Twenty-three years later, freedom seems differed. The socioeconomic conditions in South Africa are dire, especially for those the ANC had fought for, with poverty endemic.
Since Oslo, Israeli forces in the military occupation have killed thousands of Palestinians, the settlement enterprise has expanded and the Gaza strip has been decimated by blockade and war. In order to understand the ANC and PLO’s surrender on core issues, it is important to put conceptually frame what they were both in pursuit of during negotiations – recognition by the coloniser and the international system which birthed and nurtured it. From this perspective, it is vital to look towards the Martinicun psychologist-cum-Algerian revolutionary, Frantz Fanon.
Fanon used Hegel’s dialectic of the master/slave analogy and applied a black lens to it.
In Hegel’s dialectic, the slave is in pursuit of recognition and, through fear of the master, develops sentience, acquiring the consciousness of his essentiality and master’s dependence on him. However, when the slave is black, Fanon notes that, “What [the master] wants from the slave is not recognition but work.” The result was for the black person to aspire to “values secreted by his masters.” Fanon stays with Hegel when he acknowledges that mutual recognition is not achieved at the end of this dialectic, yet departs from him in denying that the black slave necessarily achieves any independent consciousness due to the epidermisation of his skin and colonisation of his mind.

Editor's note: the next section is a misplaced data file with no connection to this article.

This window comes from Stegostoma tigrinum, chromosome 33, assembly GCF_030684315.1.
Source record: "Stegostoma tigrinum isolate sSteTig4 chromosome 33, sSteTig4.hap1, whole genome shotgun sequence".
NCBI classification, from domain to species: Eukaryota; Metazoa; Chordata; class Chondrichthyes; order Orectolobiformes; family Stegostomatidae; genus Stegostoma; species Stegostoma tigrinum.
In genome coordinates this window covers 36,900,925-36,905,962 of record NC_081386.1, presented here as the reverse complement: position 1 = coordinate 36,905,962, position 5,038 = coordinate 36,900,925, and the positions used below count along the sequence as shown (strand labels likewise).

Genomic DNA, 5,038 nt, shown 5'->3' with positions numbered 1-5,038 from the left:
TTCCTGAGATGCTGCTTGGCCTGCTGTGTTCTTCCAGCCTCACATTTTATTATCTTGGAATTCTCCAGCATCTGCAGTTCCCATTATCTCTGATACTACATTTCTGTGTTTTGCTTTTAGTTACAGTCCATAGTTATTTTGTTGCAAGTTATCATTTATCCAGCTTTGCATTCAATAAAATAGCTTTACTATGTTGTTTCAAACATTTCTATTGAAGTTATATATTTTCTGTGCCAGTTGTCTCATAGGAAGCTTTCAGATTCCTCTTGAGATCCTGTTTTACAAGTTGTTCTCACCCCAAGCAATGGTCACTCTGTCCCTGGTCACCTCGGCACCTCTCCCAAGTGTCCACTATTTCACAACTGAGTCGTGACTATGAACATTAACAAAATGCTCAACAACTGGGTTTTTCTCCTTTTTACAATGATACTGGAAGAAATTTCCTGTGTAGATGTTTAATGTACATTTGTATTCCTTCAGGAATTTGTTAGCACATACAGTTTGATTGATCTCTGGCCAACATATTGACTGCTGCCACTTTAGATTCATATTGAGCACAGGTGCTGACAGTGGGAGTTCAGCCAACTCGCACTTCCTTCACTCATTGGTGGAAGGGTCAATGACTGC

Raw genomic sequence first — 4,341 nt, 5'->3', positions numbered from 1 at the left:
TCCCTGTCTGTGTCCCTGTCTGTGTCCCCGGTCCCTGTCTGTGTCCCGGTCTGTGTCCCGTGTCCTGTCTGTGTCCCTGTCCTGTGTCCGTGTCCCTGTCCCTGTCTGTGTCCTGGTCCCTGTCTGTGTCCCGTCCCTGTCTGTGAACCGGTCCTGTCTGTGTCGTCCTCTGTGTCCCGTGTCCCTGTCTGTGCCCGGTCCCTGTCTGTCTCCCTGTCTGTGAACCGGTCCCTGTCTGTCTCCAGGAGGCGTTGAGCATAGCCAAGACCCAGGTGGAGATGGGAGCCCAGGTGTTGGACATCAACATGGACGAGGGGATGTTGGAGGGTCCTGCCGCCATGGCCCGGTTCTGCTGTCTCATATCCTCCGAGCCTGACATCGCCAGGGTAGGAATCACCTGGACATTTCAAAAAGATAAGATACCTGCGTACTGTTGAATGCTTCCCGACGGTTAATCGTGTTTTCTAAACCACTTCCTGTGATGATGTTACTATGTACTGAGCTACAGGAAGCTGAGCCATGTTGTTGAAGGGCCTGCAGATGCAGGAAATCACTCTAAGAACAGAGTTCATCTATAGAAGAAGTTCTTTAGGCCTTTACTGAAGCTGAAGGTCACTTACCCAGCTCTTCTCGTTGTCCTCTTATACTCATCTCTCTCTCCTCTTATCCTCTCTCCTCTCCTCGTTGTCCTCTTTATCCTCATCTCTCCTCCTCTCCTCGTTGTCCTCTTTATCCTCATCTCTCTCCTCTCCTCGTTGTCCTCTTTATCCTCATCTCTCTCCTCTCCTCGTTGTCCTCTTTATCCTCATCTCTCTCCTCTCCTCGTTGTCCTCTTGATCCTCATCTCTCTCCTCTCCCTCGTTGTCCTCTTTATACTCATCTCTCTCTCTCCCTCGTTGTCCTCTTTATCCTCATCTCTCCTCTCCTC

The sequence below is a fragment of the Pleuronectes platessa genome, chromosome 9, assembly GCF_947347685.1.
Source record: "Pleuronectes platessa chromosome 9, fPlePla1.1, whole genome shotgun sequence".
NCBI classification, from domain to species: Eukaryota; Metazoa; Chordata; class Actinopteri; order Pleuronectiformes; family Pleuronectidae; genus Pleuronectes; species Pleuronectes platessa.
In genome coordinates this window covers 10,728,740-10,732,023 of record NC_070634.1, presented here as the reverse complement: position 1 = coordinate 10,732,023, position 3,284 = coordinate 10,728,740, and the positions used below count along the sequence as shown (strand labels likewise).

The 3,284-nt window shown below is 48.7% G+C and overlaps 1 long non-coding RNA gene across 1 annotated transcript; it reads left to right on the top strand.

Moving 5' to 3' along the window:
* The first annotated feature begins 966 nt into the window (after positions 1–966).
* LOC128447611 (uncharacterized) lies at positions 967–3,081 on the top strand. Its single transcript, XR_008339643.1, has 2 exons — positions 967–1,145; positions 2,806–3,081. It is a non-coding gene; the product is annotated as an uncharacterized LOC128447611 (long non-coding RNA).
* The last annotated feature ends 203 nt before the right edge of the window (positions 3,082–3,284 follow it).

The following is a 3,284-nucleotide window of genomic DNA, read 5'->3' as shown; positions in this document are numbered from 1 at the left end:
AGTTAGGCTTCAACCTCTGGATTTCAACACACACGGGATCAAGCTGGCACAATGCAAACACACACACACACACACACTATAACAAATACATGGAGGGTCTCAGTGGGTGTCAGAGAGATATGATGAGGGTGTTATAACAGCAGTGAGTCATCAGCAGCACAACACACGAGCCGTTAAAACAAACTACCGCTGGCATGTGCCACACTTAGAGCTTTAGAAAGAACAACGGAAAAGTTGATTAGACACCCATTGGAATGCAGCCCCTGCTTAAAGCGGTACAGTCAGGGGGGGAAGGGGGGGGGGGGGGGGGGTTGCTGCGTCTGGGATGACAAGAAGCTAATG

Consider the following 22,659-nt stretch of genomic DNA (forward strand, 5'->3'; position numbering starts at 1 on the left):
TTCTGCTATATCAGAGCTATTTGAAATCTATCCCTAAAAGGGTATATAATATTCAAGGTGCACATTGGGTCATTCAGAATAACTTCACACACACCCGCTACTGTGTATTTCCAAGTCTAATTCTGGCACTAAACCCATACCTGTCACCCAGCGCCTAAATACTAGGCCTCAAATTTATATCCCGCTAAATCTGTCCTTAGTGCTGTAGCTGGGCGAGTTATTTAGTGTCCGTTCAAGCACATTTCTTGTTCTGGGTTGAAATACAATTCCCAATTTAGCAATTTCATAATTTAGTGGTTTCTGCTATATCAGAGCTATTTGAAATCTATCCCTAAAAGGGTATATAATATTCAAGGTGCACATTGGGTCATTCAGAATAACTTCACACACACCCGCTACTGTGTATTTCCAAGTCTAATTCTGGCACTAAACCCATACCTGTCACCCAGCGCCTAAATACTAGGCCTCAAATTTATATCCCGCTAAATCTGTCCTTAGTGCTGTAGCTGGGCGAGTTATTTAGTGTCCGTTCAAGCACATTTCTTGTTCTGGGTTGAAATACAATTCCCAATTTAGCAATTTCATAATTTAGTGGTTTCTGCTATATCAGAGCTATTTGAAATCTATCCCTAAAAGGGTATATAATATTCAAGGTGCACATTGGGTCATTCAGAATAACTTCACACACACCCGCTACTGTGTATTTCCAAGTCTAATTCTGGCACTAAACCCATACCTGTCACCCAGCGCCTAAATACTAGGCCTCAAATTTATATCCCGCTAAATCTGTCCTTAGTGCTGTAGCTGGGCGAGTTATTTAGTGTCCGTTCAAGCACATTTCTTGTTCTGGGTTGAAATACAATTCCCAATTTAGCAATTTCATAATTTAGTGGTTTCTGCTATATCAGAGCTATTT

The heroic struggles of the townships and Bantustans was an attempt by black South Africans to force into the consciousness of the white regime their collective agency in the pursuit of recognition on their own terms, and many of these issues gravitated around land and real economic justice.